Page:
The timing worked out well. I wanted to mow the lawn, at least some of it, before the evening was up. The oaks at Stoic Oaks, however, are arranged in such a way as to protect my western flank from any offending rays of sun.

While you're still enjoying the last 90 minutes or so of sunlight I'm getting the beautifully bent golden rays of sunset through a stand of woods. The only shortcoming of this is a limited allotment of evening light for yardwork.

So this evening I hustled inside and hustled back outside in the lawn mowing uniform. Checked the gas in the machine ... Terrific. Now I'm racing the sun and the quarter-tank of fuel. OK, The front and two sides of the lawn it is.

I mow the front, and trim a common area shared with a neighbor. Usually he beats me to this chore, so now my highly organized, efficient by more than a decade of experimentation lawn mowing system is thrown out of whack.

And two areas, because of the rains from recent tropical storms, have prompted rapid growth in two areas. One of them is right on the road and so it simply must be done before daylight expires. Another is in a highly visible area and the height must be reduced before the fumes in the tank have evaporated.

While doing all of this two observations come to mind: It has been a few years, probably, since I've had to mow the lawn more than once every two weeks. Similarly it has been two years, minimum since a mushroom appeared.

Not coincidentally we've just emerged from an almost two-year drought. That we did this in August and September is remarkable for the months and says a lot about a comparatively wet summer. And that was how we've witnessed the end of a "drought of the century."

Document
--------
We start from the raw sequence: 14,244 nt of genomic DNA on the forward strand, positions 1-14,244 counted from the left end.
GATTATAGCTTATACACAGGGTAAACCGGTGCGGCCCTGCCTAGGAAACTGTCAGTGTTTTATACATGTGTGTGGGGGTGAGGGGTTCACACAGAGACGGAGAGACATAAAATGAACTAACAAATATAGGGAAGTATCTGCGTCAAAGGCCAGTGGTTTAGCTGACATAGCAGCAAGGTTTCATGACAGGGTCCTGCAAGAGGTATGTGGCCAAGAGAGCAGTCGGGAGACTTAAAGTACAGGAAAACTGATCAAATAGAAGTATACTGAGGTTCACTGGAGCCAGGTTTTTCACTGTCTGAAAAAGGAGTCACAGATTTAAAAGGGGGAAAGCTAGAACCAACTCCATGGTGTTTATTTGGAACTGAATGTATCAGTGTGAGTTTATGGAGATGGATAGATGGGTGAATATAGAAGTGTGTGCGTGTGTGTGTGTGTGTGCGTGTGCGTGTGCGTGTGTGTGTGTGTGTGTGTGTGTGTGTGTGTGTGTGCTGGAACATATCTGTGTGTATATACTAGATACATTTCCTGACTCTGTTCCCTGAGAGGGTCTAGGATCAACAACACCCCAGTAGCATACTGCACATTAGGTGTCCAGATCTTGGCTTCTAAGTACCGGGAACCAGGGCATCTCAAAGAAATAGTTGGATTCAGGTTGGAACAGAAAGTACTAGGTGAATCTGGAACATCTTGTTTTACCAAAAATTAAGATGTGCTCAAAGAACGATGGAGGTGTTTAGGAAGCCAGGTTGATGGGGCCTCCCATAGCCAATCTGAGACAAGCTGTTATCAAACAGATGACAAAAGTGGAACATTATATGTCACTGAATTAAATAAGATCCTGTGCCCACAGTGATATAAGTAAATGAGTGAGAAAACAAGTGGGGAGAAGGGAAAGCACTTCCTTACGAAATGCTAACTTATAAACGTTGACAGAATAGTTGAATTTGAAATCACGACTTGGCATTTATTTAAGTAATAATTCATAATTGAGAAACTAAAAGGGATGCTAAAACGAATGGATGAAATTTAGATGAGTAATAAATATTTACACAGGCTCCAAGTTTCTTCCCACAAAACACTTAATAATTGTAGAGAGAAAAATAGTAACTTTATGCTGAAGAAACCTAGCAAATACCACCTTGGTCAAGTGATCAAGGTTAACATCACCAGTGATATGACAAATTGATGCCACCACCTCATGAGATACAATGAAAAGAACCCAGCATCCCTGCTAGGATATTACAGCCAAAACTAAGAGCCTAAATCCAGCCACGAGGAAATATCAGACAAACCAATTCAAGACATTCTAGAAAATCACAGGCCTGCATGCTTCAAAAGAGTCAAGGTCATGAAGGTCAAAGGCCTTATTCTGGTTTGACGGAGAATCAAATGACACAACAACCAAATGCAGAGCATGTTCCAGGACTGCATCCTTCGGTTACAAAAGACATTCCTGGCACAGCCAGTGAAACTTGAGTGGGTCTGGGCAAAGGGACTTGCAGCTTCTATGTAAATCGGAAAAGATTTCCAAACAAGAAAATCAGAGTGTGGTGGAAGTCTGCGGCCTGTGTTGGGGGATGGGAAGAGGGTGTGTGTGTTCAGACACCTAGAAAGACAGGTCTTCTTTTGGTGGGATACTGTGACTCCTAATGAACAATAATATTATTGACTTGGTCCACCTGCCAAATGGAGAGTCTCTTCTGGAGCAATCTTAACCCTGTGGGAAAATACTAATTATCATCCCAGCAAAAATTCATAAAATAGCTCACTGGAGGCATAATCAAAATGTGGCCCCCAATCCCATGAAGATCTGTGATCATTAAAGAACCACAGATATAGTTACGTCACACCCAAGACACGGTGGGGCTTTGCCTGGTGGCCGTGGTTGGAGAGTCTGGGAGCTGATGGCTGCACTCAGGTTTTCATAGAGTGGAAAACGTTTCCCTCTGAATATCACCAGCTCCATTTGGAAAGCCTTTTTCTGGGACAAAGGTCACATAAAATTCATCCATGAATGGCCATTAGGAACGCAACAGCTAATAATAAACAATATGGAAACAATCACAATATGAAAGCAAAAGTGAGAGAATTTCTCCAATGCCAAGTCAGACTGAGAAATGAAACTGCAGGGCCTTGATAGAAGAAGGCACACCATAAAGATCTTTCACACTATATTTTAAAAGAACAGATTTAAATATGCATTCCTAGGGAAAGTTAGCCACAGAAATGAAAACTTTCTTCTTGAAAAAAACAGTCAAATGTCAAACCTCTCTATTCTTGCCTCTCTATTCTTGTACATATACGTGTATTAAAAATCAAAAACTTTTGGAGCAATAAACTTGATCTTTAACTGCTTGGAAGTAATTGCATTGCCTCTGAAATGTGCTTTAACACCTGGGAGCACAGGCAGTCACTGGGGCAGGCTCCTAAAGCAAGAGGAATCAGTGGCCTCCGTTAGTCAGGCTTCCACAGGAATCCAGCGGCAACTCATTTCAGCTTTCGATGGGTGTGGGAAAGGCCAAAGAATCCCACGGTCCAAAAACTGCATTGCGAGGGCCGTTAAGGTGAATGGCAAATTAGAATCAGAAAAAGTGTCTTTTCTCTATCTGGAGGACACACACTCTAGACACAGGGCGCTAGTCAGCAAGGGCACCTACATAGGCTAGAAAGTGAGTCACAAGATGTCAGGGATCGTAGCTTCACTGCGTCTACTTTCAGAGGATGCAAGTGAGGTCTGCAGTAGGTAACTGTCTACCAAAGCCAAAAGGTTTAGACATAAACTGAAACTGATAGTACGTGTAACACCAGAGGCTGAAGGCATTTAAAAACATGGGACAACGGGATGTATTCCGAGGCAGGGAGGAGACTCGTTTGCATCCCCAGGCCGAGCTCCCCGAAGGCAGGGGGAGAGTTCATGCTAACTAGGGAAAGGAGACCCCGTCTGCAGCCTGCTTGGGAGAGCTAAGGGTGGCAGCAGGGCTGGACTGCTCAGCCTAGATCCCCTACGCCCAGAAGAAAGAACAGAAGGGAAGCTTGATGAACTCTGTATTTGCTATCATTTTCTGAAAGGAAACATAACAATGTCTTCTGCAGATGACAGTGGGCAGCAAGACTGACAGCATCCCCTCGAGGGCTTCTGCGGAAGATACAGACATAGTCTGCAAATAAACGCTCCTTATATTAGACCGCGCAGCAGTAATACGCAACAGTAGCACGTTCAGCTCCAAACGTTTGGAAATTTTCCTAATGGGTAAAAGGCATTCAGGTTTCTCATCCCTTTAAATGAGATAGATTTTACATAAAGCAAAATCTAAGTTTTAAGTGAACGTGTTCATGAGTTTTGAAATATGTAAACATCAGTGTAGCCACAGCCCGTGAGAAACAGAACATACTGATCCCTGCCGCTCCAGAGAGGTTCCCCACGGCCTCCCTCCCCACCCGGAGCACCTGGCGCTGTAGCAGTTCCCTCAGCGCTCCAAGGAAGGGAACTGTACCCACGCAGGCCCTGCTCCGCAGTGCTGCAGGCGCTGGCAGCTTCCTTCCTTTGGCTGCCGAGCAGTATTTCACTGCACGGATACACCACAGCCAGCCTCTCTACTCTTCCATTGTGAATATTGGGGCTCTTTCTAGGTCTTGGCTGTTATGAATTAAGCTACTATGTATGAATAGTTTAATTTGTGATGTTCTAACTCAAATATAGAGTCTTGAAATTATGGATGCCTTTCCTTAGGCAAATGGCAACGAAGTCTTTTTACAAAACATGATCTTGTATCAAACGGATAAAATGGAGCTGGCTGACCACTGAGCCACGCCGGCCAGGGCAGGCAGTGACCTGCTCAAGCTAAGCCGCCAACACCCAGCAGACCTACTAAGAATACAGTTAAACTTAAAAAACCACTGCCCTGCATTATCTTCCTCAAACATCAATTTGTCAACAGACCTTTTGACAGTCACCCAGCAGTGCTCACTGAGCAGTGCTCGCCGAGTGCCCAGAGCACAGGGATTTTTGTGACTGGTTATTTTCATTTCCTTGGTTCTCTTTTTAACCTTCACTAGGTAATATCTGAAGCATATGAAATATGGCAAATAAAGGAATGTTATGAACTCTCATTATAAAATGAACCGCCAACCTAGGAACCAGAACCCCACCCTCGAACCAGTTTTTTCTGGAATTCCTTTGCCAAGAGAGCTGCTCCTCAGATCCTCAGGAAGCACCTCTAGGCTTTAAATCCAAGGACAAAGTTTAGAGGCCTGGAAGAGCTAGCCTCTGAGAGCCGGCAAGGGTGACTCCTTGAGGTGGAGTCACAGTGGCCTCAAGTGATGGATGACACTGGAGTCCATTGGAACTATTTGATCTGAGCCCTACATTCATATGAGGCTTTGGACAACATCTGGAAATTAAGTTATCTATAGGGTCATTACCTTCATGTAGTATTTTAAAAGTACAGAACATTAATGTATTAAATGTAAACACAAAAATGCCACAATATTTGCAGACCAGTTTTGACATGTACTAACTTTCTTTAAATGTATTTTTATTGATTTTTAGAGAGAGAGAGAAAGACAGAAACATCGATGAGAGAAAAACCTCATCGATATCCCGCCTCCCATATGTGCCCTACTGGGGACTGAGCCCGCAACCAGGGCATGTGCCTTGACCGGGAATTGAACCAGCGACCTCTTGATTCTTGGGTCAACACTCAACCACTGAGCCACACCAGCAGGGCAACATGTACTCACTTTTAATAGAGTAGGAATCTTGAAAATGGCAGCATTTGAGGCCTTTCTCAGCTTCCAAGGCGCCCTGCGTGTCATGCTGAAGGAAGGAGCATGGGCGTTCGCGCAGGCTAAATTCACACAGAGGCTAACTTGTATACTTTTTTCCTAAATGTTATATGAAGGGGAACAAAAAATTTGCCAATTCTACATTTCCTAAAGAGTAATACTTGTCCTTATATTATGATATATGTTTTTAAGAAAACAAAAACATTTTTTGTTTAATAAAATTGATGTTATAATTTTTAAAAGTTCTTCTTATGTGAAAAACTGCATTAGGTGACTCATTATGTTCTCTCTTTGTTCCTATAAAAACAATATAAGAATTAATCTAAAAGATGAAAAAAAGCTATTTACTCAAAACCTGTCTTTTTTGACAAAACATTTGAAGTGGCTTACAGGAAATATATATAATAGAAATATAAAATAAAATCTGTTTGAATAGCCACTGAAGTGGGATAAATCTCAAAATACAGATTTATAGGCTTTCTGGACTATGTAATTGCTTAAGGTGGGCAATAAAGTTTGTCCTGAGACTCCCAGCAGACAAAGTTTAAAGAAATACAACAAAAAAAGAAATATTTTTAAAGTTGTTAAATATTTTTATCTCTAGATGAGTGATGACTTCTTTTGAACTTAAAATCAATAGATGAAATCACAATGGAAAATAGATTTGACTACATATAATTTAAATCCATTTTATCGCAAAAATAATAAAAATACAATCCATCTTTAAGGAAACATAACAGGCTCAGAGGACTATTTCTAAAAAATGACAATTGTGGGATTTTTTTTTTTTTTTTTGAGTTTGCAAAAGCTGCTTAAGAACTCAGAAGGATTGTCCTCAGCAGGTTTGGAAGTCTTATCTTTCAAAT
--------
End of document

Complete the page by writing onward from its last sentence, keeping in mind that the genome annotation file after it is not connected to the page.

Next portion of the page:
So the grass is now resting at a culturally acceptable height. The sun held out just long enough and the mower coasted back into the shed. All is well outside.

Inside the photo gallery received a few updates. There's a bee and a flower and a building and more. As you've no doubt noticed there's also a new background on this page. This is from one of the Stoic Oaks on the eastern edge of the property. They are seldom displayed here, and that's an oversight we'll have to correct. Usually you see the western stand of oaks or those growing to the north.

As always, you can see that photo without the words covering it by clicking the link in the top left corner box.

There's still more goodness on the site for today. On the A/V page and you'll see three new videos.

You'll see Spirit's pre-game flight from the Southern Miss game. They released Spirit from a new starting point during this game and it was a flight to be remembered. The bald eagle soared over the northern end of the stadium several times -- once we feared he was leaving -- and finally looped the bulk of Jordan-Hare before striking his target at midfield.